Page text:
Illinois' financial crisis explained
WILLIAMSON COUNTY, Ill. - A new, and not-so-flattering phrase, the "Illinois Effect", was coined on Wall Street and is now used to refer to any entity that is financially backwards, or owes more interest on bonds than its peers.
When you scour the web for the morning's latest news, you may see article after article describing Illinois' desperate financial situation.
Sometimes the terminology is confusing, but financial advisor Michael Tison puts it simply: the state is more than $100 billion debt.
The Illinois Effect is affecting the state's reputation.
"The markets are really worried about Illinois' ability to repay everybody." said Tison.
There is a long list of whom the Illinois Effect hurts, starting with local businesses.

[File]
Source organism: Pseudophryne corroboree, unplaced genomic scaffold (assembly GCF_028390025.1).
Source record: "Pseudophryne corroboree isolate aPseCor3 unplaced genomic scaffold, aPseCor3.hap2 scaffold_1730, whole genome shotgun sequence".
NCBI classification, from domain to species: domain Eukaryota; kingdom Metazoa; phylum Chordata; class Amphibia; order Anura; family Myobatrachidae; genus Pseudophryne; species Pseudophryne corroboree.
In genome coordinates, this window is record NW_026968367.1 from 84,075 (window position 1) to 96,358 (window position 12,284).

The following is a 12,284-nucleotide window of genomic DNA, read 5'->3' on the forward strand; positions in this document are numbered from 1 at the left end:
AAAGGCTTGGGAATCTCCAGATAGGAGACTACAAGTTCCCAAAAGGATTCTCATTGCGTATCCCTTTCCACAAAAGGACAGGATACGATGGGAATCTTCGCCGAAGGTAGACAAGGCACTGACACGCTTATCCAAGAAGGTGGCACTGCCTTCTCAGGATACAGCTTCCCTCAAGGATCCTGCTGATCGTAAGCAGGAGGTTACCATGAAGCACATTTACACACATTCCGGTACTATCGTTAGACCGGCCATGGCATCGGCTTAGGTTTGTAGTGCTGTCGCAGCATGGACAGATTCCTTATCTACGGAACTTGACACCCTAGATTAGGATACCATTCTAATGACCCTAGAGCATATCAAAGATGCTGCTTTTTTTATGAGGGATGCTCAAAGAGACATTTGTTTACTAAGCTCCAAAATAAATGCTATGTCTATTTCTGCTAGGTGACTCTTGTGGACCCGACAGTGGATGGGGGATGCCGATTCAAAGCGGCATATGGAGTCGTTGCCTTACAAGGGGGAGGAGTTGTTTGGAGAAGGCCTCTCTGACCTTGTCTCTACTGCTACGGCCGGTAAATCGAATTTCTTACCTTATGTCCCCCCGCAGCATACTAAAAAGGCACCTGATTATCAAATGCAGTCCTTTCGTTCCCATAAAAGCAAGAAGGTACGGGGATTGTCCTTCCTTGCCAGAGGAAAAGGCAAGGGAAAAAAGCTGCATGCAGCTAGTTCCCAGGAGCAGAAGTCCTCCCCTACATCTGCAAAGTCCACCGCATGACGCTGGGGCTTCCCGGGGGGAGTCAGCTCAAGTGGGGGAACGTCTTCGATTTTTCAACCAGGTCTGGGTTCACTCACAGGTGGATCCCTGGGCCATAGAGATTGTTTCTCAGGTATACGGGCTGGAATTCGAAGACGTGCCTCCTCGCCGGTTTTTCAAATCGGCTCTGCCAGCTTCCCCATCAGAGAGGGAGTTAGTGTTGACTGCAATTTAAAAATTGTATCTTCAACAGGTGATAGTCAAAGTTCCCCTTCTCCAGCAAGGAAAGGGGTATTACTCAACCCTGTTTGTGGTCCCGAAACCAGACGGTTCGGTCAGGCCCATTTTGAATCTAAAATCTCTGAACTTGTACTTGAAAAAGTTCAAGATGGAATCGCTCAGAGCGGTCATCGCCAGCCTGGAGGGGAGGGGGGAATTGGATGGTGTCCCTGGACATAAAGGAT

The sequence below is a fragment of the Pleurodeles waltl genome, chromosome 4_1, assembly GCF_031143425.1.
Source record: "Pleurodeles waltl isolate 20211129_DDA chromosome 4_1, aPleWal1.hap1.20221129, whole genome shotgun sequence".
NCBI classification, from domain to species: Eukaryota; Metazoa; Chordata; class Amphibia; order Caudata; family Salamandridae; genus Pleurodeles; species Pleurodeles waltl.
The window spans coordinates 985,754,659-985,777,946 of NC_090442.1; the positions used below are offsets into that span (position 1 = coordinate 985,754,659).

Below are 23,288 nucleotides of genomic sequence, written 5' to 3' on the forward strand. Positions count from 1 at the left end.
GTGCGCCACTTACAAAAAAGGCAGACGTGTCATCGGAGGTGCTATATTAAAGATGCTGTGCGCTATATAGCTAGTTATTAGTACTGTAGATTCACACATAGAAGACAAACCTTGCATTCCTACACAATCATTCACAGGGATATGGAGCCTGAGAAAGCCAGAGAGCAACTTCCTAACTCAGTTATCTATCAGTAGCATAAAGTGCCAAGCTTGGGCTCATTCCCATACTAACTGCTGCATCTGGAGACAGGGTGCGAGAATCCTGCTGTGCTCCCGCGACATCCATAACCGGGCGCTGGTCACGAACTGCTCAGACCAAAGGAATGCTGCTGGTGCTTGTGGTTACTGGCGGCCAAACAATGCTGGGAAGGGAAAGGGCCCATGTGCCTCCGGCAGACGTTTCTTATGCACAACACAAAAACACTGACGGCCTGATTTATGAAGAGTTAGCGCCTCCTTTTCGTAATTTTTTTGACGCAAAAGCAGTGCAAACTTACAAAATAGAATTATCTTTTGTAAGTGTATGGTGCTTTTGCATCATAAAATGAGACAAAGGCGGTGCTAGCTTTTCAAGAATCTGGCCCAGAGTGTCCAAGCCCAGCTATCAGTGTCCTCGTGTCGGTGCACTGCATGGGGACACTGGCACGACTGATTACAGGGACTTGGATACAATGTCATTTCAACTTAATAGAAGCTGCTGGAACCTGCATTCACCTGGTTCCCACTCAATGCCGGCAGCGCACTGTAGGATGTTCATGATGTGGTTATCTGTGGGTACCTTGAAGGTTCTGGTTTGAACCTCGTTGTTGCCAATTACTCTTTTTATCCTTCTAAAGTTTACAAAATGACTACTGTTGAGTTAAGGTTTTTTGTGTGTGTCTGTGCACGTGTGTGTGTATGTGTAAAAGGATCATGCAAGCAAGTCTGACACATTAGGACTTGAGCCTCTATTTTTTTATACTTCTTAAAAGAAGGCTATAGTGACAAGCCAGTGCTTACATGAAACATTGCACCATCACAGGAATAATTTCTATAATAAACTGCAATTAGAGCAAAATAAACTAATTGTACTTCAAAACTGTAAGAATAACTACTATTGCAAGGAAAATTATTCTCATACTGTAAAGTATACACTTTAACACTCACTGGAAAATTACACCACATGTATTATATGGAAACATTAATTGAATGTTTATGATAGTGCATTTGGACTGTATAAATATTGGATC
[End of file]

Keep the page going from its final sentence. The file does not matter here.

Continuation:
"You provide a service to the state of Illinois and you have to wait six months to be paid for that service you offered," said Tison.
Marion Mayor Bob Butler says the state's financial matters have nothing to do with a municipality's ability to remain financially sound.
"Each community will have its own credit worthiness, good or bad, so it really doesn't matter what happens in the state," said Butler.
But advisors disagree.
Financial experts say that Illinois' crisis affects any entity that issues bonds.
That means school districts, cities, and even you.
"Potentially taxes might have to go to pay for this extra borrowing cost," said Tison.
Governor Pat Quinn says because the state has not been able to resolves the financial crisis, they will pay more than $100 million dollars in interest on a bond issue this week.